How were you able to sweep the Dover races in 2000?

"You had to play the chess match of tire management, and that's what made it so fun for us and so exciting for the fans. You couldn't just start on the point and run away from the field. You had to play the chess match. You might've had a guy who was in a hurry at the beginning of a run and passed three or four cars, but at the end of that run he'd get passed by those same three or four cars, and maybe a couple more because he had used up his tires. The fans got to see a lot of racing, and hopefully with this new tire compound, they'll get to see the kind of racing we had back in 2000."

How much of a role does aerodynamics play at Dover in comparison to handling?

"Both are important. Air is free, so if your aero program gives you a lot of downforce, that's great. But at the same time, with all the bumps Dover has, you have to work on the mechanical balance too. It's a track that requires every aspect of your racing program for you to be on the money."

Is Dover the type of race track where a driver can make up for a race car that isn't handling well or an engine that's down on horsepower?

"I think so. With the way the cars slide around on the race track late in the day, there are times when a driver can make up for what the car won't do. They can move around on the race track and help themselves out by finding a faster groove."

Is Dover a bigger version of Bristol (Tenn.), in that it's a high-banked concrete oval, but just an extra half-mile in length?

"I don't think so, from the standpoint that at Bristol the groove is always along the bottom, all day long. At Dover, there are times when I run up at the top of the track, there are times I run in the middle of the track, and there are times when I run at the bottom of the track. It has more characteristics like Michigan, where depending on how your car is driving, you can move around on the race track and help yourself out."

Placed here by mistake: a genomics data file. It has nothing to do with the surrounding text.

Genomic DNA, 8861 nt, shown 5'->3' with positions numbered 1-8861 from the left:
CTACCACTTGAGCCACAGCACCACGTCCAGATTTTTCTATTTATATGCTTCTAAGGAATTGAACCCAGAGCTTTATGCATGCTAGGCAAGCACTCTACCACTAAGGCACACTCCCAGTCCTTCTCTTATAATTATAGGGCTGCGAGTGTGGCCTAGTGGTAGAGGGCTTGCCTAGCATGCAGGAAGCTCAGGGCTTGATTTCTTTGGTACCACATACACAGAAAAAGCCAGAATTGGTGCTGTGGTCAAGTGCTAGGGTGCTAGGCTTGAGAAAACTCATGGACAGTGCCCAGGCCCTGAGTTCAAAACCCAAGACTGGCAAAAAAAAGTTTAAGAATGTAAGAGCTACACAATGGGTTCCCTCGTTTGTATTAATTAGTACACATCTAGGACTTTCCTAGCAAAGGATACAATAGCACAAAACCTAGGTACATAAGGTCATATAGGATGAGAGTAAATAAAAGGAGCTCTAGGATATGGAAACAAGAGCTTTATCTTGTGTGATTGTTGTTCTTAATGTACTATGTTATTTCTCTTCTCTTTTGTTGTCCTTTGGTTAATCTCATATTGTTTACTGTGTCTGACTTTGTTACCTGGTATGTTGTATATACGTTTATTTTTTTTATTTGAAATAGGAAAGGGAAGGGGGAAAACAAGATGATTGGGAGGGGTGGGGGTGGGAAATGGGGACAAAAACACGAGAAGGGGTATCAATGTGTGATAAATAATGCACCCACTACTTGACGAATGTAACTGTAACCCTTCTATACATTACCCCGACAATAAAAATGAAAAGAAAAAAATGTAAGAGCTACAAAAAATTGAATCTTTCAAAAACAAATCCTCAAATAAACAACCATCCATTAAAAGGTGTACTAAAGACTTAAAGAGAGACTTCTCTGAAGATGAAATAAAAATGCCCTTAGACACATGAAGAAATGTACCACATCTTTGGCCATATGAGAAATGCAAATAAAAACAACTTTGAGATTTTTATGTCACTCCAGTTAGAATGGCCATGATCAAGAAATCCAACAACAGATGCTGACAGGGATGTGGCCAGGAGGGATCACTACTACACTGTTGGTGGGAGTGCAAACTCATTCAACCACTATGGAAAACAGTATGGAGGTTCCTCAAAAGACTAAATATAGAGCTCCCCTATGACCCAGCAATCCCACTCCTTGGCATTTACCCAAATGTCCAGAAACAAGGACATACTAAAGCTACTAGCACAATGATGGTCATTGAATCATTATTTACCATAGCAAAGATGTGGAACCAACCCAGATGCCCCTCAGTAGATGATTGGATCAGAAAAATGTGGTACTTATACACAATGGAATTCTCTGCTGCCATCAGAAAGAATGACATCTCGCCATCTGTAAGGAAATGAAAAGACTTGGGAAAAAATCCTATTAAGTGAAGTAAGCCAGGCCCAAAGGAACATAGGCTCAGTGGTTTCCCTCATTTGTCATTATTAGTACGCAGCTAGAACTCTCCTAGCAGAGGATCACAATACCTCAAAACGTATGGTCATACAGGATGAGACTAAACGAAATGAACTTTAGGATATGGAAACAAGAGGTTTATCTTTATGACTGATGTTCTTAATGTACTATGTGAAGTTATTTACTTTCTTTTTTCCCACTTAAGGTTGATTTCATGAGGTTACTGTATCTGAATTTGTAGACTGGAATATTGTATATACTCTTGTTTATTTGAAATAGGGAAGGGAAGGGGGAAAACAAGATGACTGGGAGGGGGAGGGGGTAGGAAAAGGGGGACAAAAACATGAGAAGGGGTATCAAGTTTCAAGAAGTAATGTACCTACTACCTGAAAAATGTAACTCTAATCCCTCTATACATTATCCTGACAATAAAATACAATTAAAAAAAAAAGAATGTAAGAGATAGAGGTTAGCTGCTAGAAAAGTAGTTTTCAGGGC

How physical is a race at Dover?

"It's really physical. The banking, the bumps - it all takes its toll on your body after a race."

How do you feel after a race at Dover?

"I normally sleep pretty good that night after the race is over. It's probably a little tougher on your body than the majority of the other races we run, but that's also why it feels so good when you win there, because you know it's a tough race."

Is Dover a good track to have on the Nextel Cup schedule simply because it's different?

"Absolutely. It's a one-off track. You can't go anywhere in the country and find another track like Dover. I like the one-off tracks. I like the places that aren't copies off of somebody else's race track."

Does Dover have some characteristics from other tracks that you've raced on in your career?

"Not really. Dover's pretty unique. First of all, it's the only one-mile track that we go to that's concrete. Then it has such big corners. You're in the corner for a long, long time. You really don't get much of a chance to take a break and relax."

What is the difference between racing on concrete and racing on asphalt?

"It's pretty much the same. I guess the biggest thing is that the sun doesn't affect the concrete as much because the surface is white. It doesn't absorb as much heat as an asphalt track does. But other than that, you go through the same set of scenarios and challenges you would on any asphalt track - either the car is going to be tight or it's going to be loose."

Explain a lap around Dover.

"What you do for qualifying is totally different from what you do in the race. Basically, a lot of the cars qualify down on the bottom of the track, but by the time you're about 40 or 50 laps into the race, there are cars all the way from the bottom of the race track to right up against the outside wall. That's a big difference in between. Basically, everybody just searches around on the race track looking for a spot that makes their car happy."

-jgr/hdr-

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About this article
Series Monster Energy NASCAR Cup
Drivers Tony Stewart